The hardest part-- and this can be VERY VERY tricky and takes lots of patience, is to make sure there are no leaks after the pad is in place and he horn back together.
I suggest you make and replace ONE PAD AT A TIME. Disassemble, then do another, reassemble, fix for leaks, etc.

Also-- GET RESONATORS for your sax. these are plastic cone shaped inserts that reflect the sound off the pad back into the horn and significantly improve the sound. All the best horns have them. You have to get them from Feree's music supply: 1-800-253-2261 You can tell them you need them for a tenor- get the CONE shaped plastic ones- they sound the very best.
They are not too expensive, but you will probably have to buy more than you need. Make sure the resonator you pick for each pad CLEARS the tone hole-- if it barely fits, its too big, because often a key/pad will not sit exactly center on a tone hole edge. Make sure you have a little extra room around each resonator. fit resonators on every pad you can. Skip the octave keys of course.


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You will need to make a leak light which goes inside the horn. Use a long thin 12 volt fluorescent bulb or a VERY VERY bright incandescent bulb. Get parts from the hardware store. The leak light has to be thin enough to slide all the way down into the narrow end of your horn. I've taken apart a small fluorescent lantern, and jury rigged the light to hang from wires to do this.


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Turn off the room lights, look all around to see if any light escapes the closed tone hole. If you see any light - BAD.
You must adjust the tone hole cup/pad so no light escapes at all with regular pressure on the key.

If you have made the pad the right thickness, it should sit on the tone hole edge with minimal light, or no light, coming out the edge.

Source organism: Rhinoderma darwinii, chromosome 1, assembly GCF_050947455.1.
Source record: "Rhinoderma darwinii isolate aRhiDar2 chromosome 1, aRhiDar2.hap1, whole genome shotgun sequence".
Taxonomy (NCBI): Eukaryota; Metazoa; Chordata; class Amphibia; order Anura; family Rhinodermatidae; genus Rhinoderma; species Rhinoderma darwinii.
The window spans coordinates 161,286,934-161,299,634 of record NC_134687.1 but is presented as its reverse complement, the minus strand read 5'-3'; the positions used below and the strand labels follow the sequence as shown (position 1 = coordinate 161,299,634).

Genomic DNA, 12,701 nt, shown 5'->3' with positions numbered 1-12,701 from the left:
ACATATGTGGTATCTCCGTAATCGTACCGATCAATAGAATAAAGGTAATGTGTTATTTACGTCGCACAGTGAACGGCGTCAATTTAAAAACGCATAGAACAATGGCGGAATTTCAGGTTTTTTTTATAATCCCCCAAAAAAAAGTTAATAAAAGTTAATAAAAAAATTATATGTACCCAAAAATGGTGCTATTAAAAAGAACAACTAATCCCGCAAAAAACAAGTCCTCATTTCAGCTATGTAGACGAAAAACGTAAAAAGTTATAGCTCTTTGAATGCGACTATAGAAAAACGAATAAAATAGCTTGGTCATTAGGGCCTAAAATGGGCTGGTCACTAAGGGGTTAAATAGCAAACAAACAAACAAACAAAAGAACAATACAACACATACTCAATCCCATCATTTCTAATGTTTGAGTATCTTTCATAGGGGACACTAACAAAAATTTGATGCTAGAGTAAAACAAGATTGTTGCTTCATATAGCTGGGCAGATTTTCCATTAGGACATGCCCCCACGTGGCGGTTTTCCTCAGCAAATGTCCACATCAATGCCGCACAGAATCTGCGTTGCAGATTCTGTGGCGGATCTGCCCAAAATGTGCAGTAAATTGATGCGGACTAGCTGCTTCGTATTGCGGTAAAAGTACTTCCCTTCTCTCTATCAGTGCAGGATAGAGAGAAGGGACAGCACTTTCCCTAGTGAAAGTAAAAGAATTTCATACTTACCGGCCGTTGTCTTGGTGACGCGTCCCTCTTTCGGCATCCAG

If you see a sliver of light-- place a very thin knife blade (THIN blade knife, not a screwdriver which will damage the tone hole edge) on the OPPOSITE SIDE FROM THE LEAK-- press done gently but firmly ON THE LEAK SIDE, remove the blade, and then close the key again. This will adjust the angle of the key cup so that the pad sits flat on the tone hole edge all around. It make take a few tries till you get it perfect. You might shift the leak to another side-- practice makes perfect.

You have to check every pad this way. If the leak is too big-- you have made your pad too thick or too thin. Start again and adjust the thickness of the pad by removing some of the poster board layer- you can usually peel this away-- or add a thin layer of paper or board to make the pad thicker.

Pads up to 1 inch diameter are best cut out with a leather punch set. The only set I know of is a Maun Wad Punch Kit Imperial

http://www.axminster.co.uk/default.asp?part=MAUWPKI  

Send this company an email and they will give you the address/phone of the U.S. distributor for this kit.

It is ESSENTIAL for this job.  Use it on a very soft wood surface so you don't damage the edges of the punch rings.

The larger pads over 1" (many on a tenor) must be cut out carefully with a scissor. This is impossible to do with a scissors and get a nice round pad for the small pads. Get the punch, absolutely.

 Also very handy is a much more common smaller hole punch for punching out the center hole to put in the resonators (there is a 1/8" inch pin that

holds the resonator to the pad)  this looks like pliers looking http://www.tooldealz.com/leatherpunch.html this is a cheap one- your local hobby shop should have one that will last.


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This is a BIG job which takes lots of coordination, dexterity, and patience, as well as the right materials.  IF you are up to it however, you will have a superior sounding horn, with pads you will never ever need to replace as long as you live.

Almost nobody knows about this procedure, it comes as no surprise your typical repairman has never heard of it. But it works better than anything. Often evolution of this sort takes decades before everybody catches on. And of course, using neoprene pads will put a lot of horn repairman out of this kind of job, as well as the pad manufactures. Nobody is rushing to change. although the pads will never wear out- you will periodically have to check for leaks, just with any other normal pad, and adjust.

HAVE FUN!
Neil